Tuesday 12 October, 6.30pm until 8.30pm, Hallmark Hotel, Midland Road, Derby DE1 2SQ
Venue: Hallmark Hotel, Midland Road, Derby, DE1 2SQ
Tickets: £7.50 (£5 concessions) per person. Tickets are available from the Academy of Ideas website.
In July, the new coalition government launched a consultation to remove laws that fetter our freedom, explaining that, ‘For too long new laws have taken away your freedom, interfered in everyday life and made it difficult for businesses to get on. We want your ideas on how to change that, ideas on how we restore hard-won freedoms that have been lost’. Did Nick Clegg’s call for people to suggest illiberal or coercive laws they want to abolish mark the beginning of a new era of liberty? The idea seems promising, but is it just an empty gesture, another ‘listening campaign’ to make us feel good? Are we being presented with freedom as soundbite rather than a real debate about the issues?
In today’s cautious and conservative political climate, the foundational freedoms - freedom of speech, freedom to organise and the negative liberty of not having the state intruding into our private lives - are less likely to be supported and are rarely fought for. Is it merely cynical to suppose that the freedom to sack employees is more likely to come out any consultation than the freedom to say what you like? The idea of consultation continues a political tradition of the elite conferring rights rather than the public seeing freedom as being something we have to fight for. Indeed, it sometimes seems most people are not that interested in freedom. The last government’s efforts to deal with ‘antisocial behaviour’ were popular despite their illiberalism. If people value security above all else, freedom is unlikely to become a truly popular cause. So is freedom just a matter of governments removing laws that restrict freedoms or enacting laws that protect freedom? Don’t we need a real campaign over what matters rather than passively filling in consultation forms on a website?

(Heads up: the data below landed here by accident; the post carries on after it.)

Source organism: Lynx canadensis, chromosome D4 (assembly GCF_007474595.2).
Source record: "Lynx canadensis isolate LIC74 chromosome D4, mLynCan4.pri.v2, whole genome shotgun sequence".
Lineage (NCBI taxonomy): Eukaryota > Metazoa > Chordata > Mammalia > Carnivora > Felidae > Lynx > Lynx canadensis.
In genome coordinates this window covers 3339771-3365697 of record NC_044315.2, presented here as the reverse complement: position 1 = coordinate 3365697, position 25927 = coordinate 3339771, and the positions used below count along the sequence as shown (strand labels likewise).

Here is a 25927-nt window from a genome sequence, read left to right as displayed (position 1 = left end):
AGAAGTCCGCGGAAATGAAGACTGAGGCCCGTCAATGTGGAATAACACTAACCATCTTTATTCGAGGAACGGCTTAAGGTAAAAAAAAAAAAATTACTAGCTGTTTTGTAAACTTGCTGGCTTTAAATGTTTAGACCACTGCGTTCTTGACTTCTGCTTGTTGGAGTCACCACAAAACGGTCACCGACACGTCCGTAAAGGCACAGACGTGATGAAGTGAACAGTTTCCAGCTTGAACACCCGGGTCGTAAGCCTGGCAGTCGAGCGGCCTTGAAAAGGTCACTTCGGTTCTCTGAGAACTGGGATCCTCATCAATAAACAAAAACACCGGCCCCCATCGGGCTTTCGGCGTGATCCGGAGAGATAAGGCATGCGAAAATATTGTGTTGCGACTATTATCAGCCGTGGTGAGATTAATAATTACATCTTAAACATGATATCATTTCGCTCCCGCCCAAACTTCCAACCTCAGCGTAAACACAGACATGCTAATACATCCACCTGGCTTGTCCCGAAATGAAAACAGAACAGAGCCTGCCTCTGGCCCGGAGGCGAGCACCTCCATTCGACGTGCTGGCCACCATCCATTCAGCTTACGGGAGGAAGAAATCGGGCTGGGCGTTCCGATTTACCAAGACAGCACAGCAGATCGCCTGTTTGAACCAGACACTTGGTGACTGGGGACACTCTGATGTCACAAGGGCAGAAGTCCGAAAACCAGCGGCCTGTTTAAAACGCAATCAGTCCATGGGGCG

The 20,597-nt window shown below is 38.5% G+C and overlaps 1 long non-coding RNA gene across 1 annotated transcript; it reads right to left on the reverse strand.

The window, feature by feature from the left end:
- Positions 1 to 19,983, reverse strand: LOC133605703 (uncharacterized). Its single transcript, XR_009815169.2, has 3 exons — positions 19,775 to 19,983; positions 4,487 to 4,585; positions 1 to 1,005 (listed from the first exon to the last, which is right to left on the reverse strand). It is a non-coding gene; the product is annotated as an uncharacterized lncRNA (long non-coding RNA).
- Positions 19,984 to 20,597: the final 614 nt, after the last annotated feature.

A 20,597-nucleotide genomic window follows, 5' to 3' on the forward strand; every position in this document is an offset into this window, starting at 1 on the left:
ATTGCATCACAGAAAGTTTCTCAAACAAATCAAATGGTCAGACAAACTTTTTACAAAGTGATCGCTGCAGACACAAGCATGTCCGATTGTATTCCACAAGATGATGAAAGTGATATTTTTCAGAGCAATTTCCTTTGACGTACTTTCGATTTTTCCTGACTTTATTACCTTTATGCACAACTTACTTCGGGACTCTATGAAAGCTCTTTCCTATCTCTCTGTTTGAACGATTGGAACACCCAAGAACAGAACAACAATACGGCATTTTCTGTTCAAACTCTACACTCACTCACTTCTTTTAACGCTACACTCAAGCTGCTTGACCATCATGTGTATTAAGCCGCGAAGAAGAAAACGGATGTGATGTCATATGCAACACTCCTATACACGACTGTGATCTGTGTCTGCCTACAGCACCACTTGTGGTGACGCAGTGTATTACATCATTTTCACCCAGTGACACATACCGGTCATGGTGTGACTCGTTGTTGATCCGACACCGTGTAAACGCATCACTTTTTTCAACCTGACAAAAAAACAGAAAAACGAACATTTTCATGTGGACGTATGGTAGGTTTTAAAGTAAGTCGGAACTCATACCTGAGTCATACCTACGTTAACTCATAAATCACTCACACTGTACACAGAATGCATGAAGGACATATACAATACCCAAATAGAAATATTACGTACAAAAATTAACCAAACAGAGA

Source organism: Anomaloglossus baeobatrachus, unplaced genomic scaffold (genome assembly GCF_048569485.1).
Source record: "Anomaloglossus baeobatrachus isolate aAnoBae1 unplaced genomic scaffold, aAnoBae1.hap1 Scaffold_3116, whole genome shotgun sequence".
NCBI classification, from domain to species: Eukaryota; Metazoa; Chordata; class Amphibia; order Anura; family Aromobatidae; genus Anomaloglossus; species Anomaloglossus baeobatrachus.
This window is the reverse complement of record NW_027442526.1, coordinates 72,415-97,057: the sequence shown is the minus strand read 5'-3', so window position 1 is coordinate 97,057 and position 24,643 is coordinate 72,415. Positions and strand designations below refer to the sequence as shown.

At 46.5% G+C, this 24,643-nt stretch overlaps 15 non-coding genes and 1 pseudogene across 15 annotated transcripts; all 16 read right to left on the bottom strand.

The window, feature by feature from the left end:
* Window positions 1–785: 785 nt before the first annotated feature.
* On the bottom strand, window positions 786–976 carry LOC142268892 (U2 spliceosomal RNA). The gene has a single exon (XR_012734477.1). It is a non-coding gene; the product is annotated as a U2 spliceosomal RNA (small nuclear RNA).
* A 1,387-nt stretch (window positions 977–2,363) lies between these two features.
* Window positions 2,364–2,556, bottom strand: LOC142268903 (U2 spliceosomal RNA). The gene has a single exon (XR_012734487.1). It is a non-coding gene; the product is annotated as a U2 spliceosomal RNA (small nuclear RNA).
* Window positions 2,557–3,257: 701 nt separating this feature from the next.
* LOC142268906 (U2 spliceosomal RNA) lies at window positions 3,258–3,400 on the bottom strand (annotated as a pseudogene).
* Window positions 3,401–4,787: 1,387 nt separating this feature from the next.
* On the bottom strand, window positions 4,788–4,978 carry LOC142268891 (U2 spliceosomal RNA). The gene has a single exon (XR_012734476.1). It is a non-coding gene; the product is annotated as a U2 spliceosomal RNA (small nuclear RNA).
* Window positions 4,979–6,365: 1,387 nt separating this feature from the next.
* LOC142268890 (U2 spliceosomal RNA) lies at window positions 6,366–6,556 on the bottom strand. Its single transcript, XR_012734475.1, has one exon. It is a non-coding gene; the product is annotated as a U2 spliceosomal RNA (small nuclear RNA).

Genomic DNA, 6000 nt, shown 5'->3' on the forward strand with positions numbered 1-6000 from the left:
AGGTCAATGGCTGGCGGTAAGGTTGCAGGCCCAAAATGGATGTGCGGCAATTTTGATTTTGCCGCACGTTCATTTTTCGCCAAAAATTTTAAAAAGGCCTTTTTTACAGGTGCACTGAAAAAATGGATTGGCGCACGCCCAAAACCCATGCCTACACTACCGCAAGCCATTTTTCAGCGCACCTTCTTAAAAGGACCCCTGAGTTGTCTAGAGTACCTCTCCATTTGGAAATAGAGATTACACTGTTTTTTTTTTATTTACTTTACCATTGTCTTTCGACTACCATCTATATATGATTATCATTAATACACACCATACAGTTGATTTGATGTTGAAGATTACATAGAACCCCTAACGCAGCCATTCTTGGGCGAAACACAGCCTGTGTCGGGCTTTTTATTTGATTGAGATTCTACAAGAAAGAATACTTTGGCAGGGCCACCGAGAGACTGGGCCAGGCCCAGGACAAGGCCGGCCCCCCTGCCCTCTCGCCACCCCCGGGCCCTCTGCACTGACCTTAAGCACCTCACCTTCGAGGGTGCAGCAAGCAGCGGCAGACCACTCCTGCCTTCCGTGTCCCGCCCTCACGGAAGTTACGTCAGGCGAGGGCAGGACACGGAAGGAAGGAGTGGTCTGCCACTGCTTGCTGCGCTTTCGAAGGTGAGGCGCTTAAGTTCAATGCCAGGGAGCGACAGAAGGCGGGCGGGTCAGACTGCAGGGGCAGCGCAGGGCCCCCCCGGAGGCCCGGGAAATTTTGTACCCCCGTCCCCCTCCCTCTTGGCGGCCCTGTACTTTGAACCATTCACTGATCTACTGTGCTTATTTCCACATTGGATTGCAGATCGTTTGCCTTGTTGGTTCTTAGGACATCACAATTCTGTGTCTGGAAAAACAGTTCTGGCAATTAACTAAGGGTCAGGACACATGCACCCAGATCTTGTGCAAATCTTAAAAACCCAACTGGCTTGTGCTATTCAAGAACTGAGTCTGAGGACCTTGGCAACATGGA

Does today’s backlash against the ‘nanny state’ signal a new era of liberty? Or will campaigners have to go further, and understand the roots of the last government’s illiberalism, in order to hold this and future governments to account?
contributing editor, openDemocracy; co-editor, OurKingdom blog; campaigner, Take Back Parliament
|Professor Dennis Hayes|
professor of education, University of Derby
general secretary, NO2ID; contributor, Guardian’s Comment is free and Samizdata
|Dr James Panton|
head of politics, Magdalen College School, Oxford; associate lecturer in politics and philosophy, Open University; co-founder, Manifesto Club
Lincoln Professor, University of Lincoln; author, A Right to Offend: free expression in the twenty-first century
programme leader, MA Education, Greenwich University; fellow, The Muslim Institute
In May 2010, the government’s Freedom Bill sweetened the pill of coalition for Liberal Democrat voters and libertarian Tories with the promise of rolling back the illiberal legislation of the new Labour years. No longer would we toil under the socialist yoke. We were promised reform of the libel laws, scrapping of ID cards, greater Freedom of Information. But perhaps one of the most insidious restrictions on freedom was left untouched.Padraig Reidy, Free Speech Blog, 20 September 2010
After a lifetime dedicated to making the world a fairer place, Lord Lester is now tackling Britain's 'chilling' libel laws.Ian Burrell, Independent, 26 August 2010